In an attempt to bring the United States in line with the credit card security used in much of the rest of the world, banks and credit card companies are mailing out hundreds of new “chipped” cards. There is an Oct. 1 deadline looming for merchant upgrades on terminals that can read the new cards. On that date the liability for credit card fraud shifts from banks to merchants or to the party using the least secure technology.
Credit card users most likely won’t bear any liability for fraud and so the deadline may not be important to you. However, as a card user you need to be aware of what’s happening especially when the holiday season hits and the lines get long. By that time merchants will have begun deploying chip-card readers.
A chip card, also called a smart card, is a credit or debit card with a computer chip embedded in the face of it. That is the only difference in appearance. Most cards being sent to card holders will still have the magnetic stripes which can be used by stores who don’t have the chip-card readers yet. Reports say it took Canada nearly eight years to reach a 90% conversion, so it may take years for the US to move everyone to the new cards. Major retailers like Wal-Mart have been converting payment terminals to support chip cards for several years already.
Most European countries have been using the chipped cards for years. They are much more secure than those with just a magnetic stripe. The chip in the card communicates with the network behind the terminal which enhances security. The magnetic stripe just forwards your card number and related data to the network. The chip communicates a unique encrypted token with your actual credit card number. When the token reaches the bank it is uncrypted so the bank can verify your account and authorize payment. It all takes just a few seconds.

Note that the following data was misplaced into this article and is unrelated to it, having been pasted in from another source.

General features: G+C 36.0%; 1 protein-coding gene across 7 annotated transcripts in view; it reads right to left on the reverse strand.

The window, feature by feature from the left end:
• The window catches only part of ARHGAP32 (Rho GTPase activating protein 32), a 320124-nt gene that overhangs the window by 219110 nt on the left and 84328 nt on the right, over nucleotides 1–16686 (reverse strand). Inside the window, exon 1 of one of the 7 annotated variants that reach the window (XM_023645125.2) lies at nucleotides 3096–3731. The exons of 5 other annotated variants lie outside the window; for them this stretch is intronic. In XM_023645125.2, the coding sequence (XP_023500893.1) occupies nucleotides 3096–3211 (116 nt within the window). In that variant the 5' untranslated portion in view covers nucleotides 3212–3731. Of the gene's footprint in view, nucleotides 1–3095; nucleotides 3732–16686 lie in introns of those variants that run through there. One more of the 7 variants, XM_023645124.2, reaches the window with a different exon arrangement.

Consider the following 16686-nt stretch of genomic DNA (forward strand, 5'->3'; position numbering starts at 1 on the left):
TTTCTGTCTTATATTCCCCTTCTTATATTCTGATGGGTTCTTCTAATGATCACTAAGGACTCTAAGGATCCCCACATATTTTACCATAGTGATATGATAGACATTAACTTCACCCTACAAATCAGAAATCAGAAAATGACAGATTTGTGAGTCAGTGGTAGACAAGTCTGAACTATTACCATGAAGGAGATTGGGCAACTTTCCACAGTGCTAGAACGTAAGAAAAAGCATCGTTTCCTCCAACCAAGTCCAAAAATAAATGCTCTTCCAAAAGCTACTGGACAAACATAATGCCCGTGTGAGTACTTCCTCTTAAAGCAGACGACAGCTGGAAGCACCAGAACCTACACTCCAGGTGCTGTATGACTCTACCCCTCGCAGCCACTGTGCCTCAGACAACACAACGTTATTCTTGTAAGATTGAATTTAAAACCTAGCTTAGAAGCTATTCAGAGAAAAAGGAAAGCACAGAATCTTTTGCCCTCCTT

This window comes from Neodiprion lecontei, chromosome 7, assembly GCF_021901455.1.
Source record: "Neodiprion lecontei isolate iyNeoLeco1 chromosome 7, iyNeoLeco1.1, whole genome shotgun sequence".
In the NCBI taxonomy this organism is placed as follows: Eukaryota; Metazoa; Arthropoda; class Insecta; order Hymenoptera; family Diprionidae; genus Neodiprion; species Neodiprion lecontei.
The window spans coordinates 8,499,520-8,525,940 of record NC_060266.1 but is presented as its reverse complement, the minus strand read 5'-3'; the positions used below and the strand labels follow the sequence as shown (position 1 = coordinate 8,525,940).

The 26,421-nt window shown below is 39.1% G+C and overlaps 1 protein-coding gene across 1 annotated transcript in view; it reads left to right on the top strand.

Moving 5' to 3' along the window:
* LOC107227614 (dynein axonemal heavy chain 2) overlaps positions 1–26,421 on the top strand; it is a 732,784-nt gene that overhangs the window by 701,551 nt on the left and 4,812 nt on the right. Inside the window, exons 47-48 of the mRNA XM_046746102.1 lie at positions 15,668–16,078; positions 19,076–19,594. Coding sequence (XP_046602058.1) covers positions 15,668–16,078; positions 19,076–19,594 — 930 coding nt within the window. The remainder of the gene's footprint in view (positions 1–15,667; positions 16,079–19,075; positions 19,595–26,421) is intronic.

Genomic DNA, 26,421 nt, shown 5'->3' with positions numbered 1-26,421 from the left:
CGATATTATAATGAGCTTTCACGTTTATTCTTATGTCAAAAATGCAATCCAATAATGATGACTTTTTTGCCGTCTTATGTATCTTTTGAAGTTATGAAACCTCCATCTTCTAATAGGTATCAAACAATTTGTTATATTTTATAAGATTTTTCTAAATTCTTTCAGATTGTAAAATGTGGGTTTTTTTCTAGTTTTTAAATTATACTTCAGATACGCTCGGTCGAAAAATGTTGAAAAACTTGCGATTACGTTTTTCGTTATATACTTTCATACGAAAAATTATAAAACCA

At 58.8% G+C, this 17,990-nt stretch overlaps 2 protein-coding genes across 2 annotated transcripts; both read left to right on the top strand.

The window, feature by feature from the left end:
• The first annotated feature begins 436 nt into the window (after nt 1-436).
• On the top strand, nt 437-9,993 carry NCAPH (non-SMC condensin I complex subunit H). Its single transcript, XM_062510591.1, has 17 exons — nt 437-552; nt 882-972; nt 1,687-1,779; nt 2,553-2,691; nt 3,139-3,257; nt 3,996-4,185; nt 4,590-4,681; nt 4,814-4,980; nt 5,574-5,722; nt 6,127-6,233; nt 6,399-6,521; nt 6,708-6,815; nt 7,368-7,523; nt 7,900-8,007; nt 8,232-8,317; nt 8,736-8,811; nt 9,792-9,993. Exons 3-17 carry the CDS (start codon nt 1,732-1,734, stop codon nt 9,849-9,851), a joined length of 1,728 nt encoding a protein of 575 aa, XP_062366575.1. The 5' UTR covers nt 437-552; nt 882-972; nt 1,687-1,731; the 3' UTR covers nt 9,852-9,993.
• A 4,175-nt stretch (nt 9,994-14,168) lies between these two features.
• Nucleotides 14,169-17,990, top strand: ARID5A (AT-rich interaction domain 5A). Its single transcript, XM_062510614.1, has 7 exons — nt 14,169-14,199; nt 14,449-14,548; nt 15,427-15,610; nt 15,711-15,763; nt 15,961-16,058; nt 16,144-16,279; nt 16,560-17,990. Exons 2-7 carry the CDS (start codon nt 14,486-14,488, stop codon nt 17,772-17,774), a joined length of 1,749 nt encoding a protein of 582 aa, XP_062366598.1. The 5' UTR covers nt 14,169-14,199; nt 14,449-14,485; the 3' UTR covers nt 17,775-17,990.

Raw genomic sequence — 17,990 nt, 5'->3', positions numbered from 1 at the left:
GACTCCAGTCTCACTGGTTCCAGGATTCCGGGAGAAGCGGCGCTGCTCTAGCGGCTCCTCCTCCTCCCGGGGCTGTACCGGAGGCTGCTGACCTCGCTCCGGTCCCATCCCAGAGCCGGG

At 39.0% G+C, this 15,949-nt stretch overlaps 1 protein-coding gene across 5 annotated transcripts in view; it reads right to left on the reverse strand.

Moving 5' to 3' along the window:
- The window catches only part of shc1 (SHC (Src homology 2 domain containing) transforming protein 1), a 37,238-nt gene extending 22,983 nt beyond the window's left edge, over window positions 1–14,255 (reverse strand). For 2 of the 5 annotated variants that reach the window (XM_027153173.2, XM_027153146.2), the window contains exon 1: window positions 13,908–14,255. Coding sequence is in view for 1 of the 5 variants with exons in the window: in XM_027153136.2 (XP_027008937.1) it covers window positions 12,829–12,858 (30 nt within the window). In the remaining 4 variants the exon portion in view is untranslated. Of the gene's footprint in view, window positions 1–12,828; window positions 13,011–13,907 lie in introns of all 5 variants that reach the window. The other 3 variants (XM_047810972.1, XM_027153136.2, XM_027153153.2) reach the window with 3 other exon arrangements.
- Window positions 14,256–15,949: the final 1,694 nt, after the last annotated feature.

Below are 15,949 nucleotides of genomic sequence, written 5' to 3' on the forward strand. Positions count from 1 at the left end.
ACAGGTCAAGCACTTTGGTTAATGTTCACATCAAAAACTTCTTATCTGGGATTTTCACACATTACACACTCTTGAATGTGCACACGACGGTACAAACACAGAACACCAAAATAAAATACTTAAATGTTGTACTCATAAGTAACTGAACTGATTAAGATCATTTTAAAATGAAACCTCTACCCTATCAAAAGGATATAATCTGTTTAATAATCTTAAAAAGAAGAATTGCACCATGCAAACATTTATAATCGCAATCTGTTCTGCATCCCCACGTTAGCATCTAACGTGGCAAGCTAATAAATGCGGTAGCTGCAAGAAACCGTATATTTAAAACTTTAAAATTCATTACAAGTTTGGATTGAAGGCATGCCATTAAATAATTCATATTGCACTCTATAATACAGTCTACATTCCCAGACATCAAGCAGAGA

The reason for a PIN or signature is to provide the merchant and the bank more evidence that the user of the card is the actual owner. If your card is lost or stolen, even with a chip, it can still be potentially used by someone else. The PIN while unique, can still be stolen. Which cards use a PIN or signature are determined by the card issuer.
Shopping online won’t be any more or less secure than what it is right now. It will be the same as if you are using a magnetic strip card.
It is important to know how to use a chip card. You can see a three-step illustration on using the cards at GoChipCard.com, a website supported by major banks and credit card companies. According to the site the first step is to insert the card at the bottom of the terminal with the chip face up. This takes the place of swiping the magnetic stripe.
The most important detail in this step is not to remove the card from the reader until prompted. People are use to swiping and tend to remove their cards too quickly. There are over 20 vendors of payment terminals and varying methods for confirming the sale is complete and a card is ready to be removed, so you may have to be patient.
The second step is to provide a signature or PIN whichever is prompted by the terminal. Some retailers may not require either one for purchases under $25.
The last step is to remove your card when the transaction is over. Again, it’s important to wait to remove your card until the terminal says okay.
Many new terminals support both methods as well as NFC payments via smartphones and smartwatches which use Apple Pay. NFC payments are usually completed by touching or nearly touching a device to a payment terminal and and entering a confirmation on the phone. Some retailers are already using the touch terminals.
The process of converting to chip cards appears to be fairly simple but many people are not technically minded and may have trouble making the change. Americans have been using the magnetic swipe cards for decades and store clerks may not be properly trained to help customers use the chipped cards. Just make up your mind to be patient after Oct. 1. You could be waiting in line longer this holiday season as retailers and shoppers learn to cope with the change.